Santana: To stay or to go? ... and other Twins fodder

FELDY: Twins fans who have been saying the team should trade Johan Santana away should bite their toungues and think clearly. If you think the team should deal away a two-time Cy Young winner, a guy who is willing to anchor this team's rotation for the next 6-8 years, a guy who is as masterful a pitcher as the Twins franchise has ever had ... well, you're probably the same people who so badly wanted Randy Moss gone but now say the Vikings should never have traded him.

The sad thing for Twins fans right now is that Santana says he's willing to waive his no-trade clause if the right deal comes along. Sure, it doesn't make much business sense or baseball sense to spend 20 percent or more of your payroll on one player. It also doesn't make sense to let the best pitcher ever to wear a Twins uniform get away in the prime of his career.

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Here's some thoughts on the Twins, their season and the direction the club is taking from George Rownd, one of the "Faceoff Faithful" (Phersy and I refuse to call you "Faceoff Nation," even though there are more of you than "Gopher Nation"):

Better today than yesterday?



> As the season grinds to a close, I have a revelation:  The 

> Minnesota Twins of 2007 are a better team than the World Series 

> champions of 1987.


> How in the world can a person make that claim?  Let us count the ways…


> 1.  Better starting pitching.  Despite the folly of Sidney Ponson 


> and Ramon Ortiz, the 2007 team has had better starters, led by 

> Johan Santana.  The 2007 starters ERA:  4.29.  In 1987, Frank Viola 

> and Bert Blyleven were outstanding, but the other starters included 

> Les Straker, Mike Smithson (5.94 ERA), Joe Niekro (6.26) and Steve 

> Carlton (10 years too late – 6.70).  ERA of the 1987 starters:  4.51.


> 2.  Better relief pitching.  Joe Nathan, 36 saves 1.91 ERA.  Jeff 

> Reardon, 32 saves, 4.48 ERA.  It’s true that Reardon’s numbers were 


> inflated by a couple of early season fiascos, but he was not nearly 

> as automatic as Nathan.  Juan Berenguer was the only other reliable 

> reliever in 1987 (remember George Frazier and Dan Schatzeder?), but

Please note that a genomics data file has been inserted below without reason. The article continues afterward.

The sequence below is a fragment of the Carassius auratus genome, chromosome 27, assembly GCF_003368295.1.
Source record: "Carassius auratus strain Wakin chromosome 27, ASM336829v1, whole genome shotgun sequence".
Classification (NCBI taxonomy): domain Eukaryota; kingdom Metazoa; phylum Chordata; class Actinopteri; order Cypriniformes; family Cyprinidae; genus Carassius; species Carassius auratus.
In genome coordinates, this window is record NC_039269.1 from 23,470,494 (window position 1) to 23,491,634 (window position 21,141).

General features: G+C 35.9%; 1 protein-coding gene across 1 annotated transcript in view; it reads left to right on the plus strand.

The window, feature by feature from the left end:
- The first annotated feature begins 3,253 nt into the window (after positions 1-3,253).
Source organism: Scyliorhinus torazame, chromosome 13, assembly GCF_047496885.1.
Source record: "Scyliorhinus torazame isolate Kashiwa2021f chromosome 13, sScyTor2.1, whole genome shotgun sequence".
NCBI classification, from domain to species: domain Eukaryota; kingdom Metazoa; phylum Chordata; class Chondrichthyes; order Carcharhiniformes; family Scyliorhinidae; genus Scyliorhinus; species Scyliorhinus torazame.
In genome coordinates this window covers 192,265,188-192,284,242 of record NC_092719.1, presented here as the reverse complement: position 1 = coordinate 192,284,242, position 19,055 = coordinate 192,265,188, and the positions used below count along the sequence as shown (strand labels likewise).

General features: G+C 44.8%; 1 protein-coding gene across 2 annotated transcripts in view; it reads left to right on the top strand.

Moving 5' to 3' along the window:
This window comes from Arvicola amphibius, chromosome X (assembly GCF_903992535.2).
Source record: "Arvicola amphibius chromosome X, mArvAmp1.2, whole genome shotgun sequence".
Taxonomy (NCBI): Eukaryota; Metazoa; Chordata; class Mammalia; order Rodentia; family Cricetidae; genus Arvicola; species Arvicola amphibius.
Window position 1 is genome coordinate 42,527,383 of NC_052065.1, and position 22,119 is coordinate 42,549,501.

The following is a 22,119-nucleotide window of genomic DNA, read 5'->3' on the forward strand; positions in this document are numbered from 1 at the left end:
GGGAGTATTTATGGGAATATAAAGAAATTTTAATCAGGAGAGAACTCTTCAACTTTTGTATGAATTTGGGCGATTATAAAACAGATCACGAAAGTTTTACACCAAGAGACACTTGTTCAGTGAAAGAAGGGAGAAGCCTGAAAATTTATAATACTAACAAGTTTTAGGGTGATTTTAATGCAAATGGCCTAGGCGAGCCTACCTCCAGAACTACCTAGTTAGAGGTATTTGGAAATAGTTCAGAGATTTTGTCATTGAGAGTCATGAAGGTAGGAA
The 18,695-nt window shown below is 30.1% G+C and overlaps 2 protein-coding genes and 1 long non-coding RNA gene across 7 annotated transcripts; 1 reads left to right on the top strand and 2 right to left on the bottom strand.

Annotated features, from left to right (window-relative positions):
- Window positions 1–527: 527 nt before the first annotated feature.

> he was not as good as Pat Neshek or Matt Guerrier.


> 3.  Better catching.  Who do you want, Joe Mauer or Tim Laudner?   

> Laudner hit .191 in 1987, and defensively, well, he was about the 

> nicest fella you’d ever want to meet.  The backups were Sal Butera 

> (.171) and Tom Nieto (.200) – these guys couldn’t hit their plate 

> with a fork.


> 4.  Better Defense.  In 1987, the Twins had two Gold Glovers:   

> Kirby Puckett and Gary Gaetti.  In 2007, they should have three:   

> Torii Hunter, Joe Mauer, and Justin Morneau (no kidding).  As awful 

> an offensive player as Nick Punto is, he is excellent in the field, 

> and Steve Lombardozzi was no better in 1987 than the guys playing 

> at 2B this season.  In the outfield, Puckett and Hunter are the 

> same player defensively, as are Michael Cuddyer and Tom Brunansky, 

> with Cuddyer having an even better arm.  Dan Gladden rates better 

> in LF than anyone the Twins have thrown out there in ’07.


> 5.  Offense (?).  The ’87 Twins hit 196 home runs, the ’07 Twins 

> only 115 (with 3 games to go).  This is a tremendous advantage for 

> the 1987 team.  The Champs were better at 3B (Gaetti) and DH (Roy 

> Smalley and Gene Larkin).  The ’07 outfit is better at catcher, 1B 

> (sorry Hrbek fans), 2B (Castillo, and LF.  LF, you ask?   

> Jason Kubel is hitting .268 with 13 homers and 65 RBI.  Dan Gladden 

> in ’87 hit .249 with 8 homers and 38 RBI.  He scored only 69 runs 

> hitting leadoff all year.

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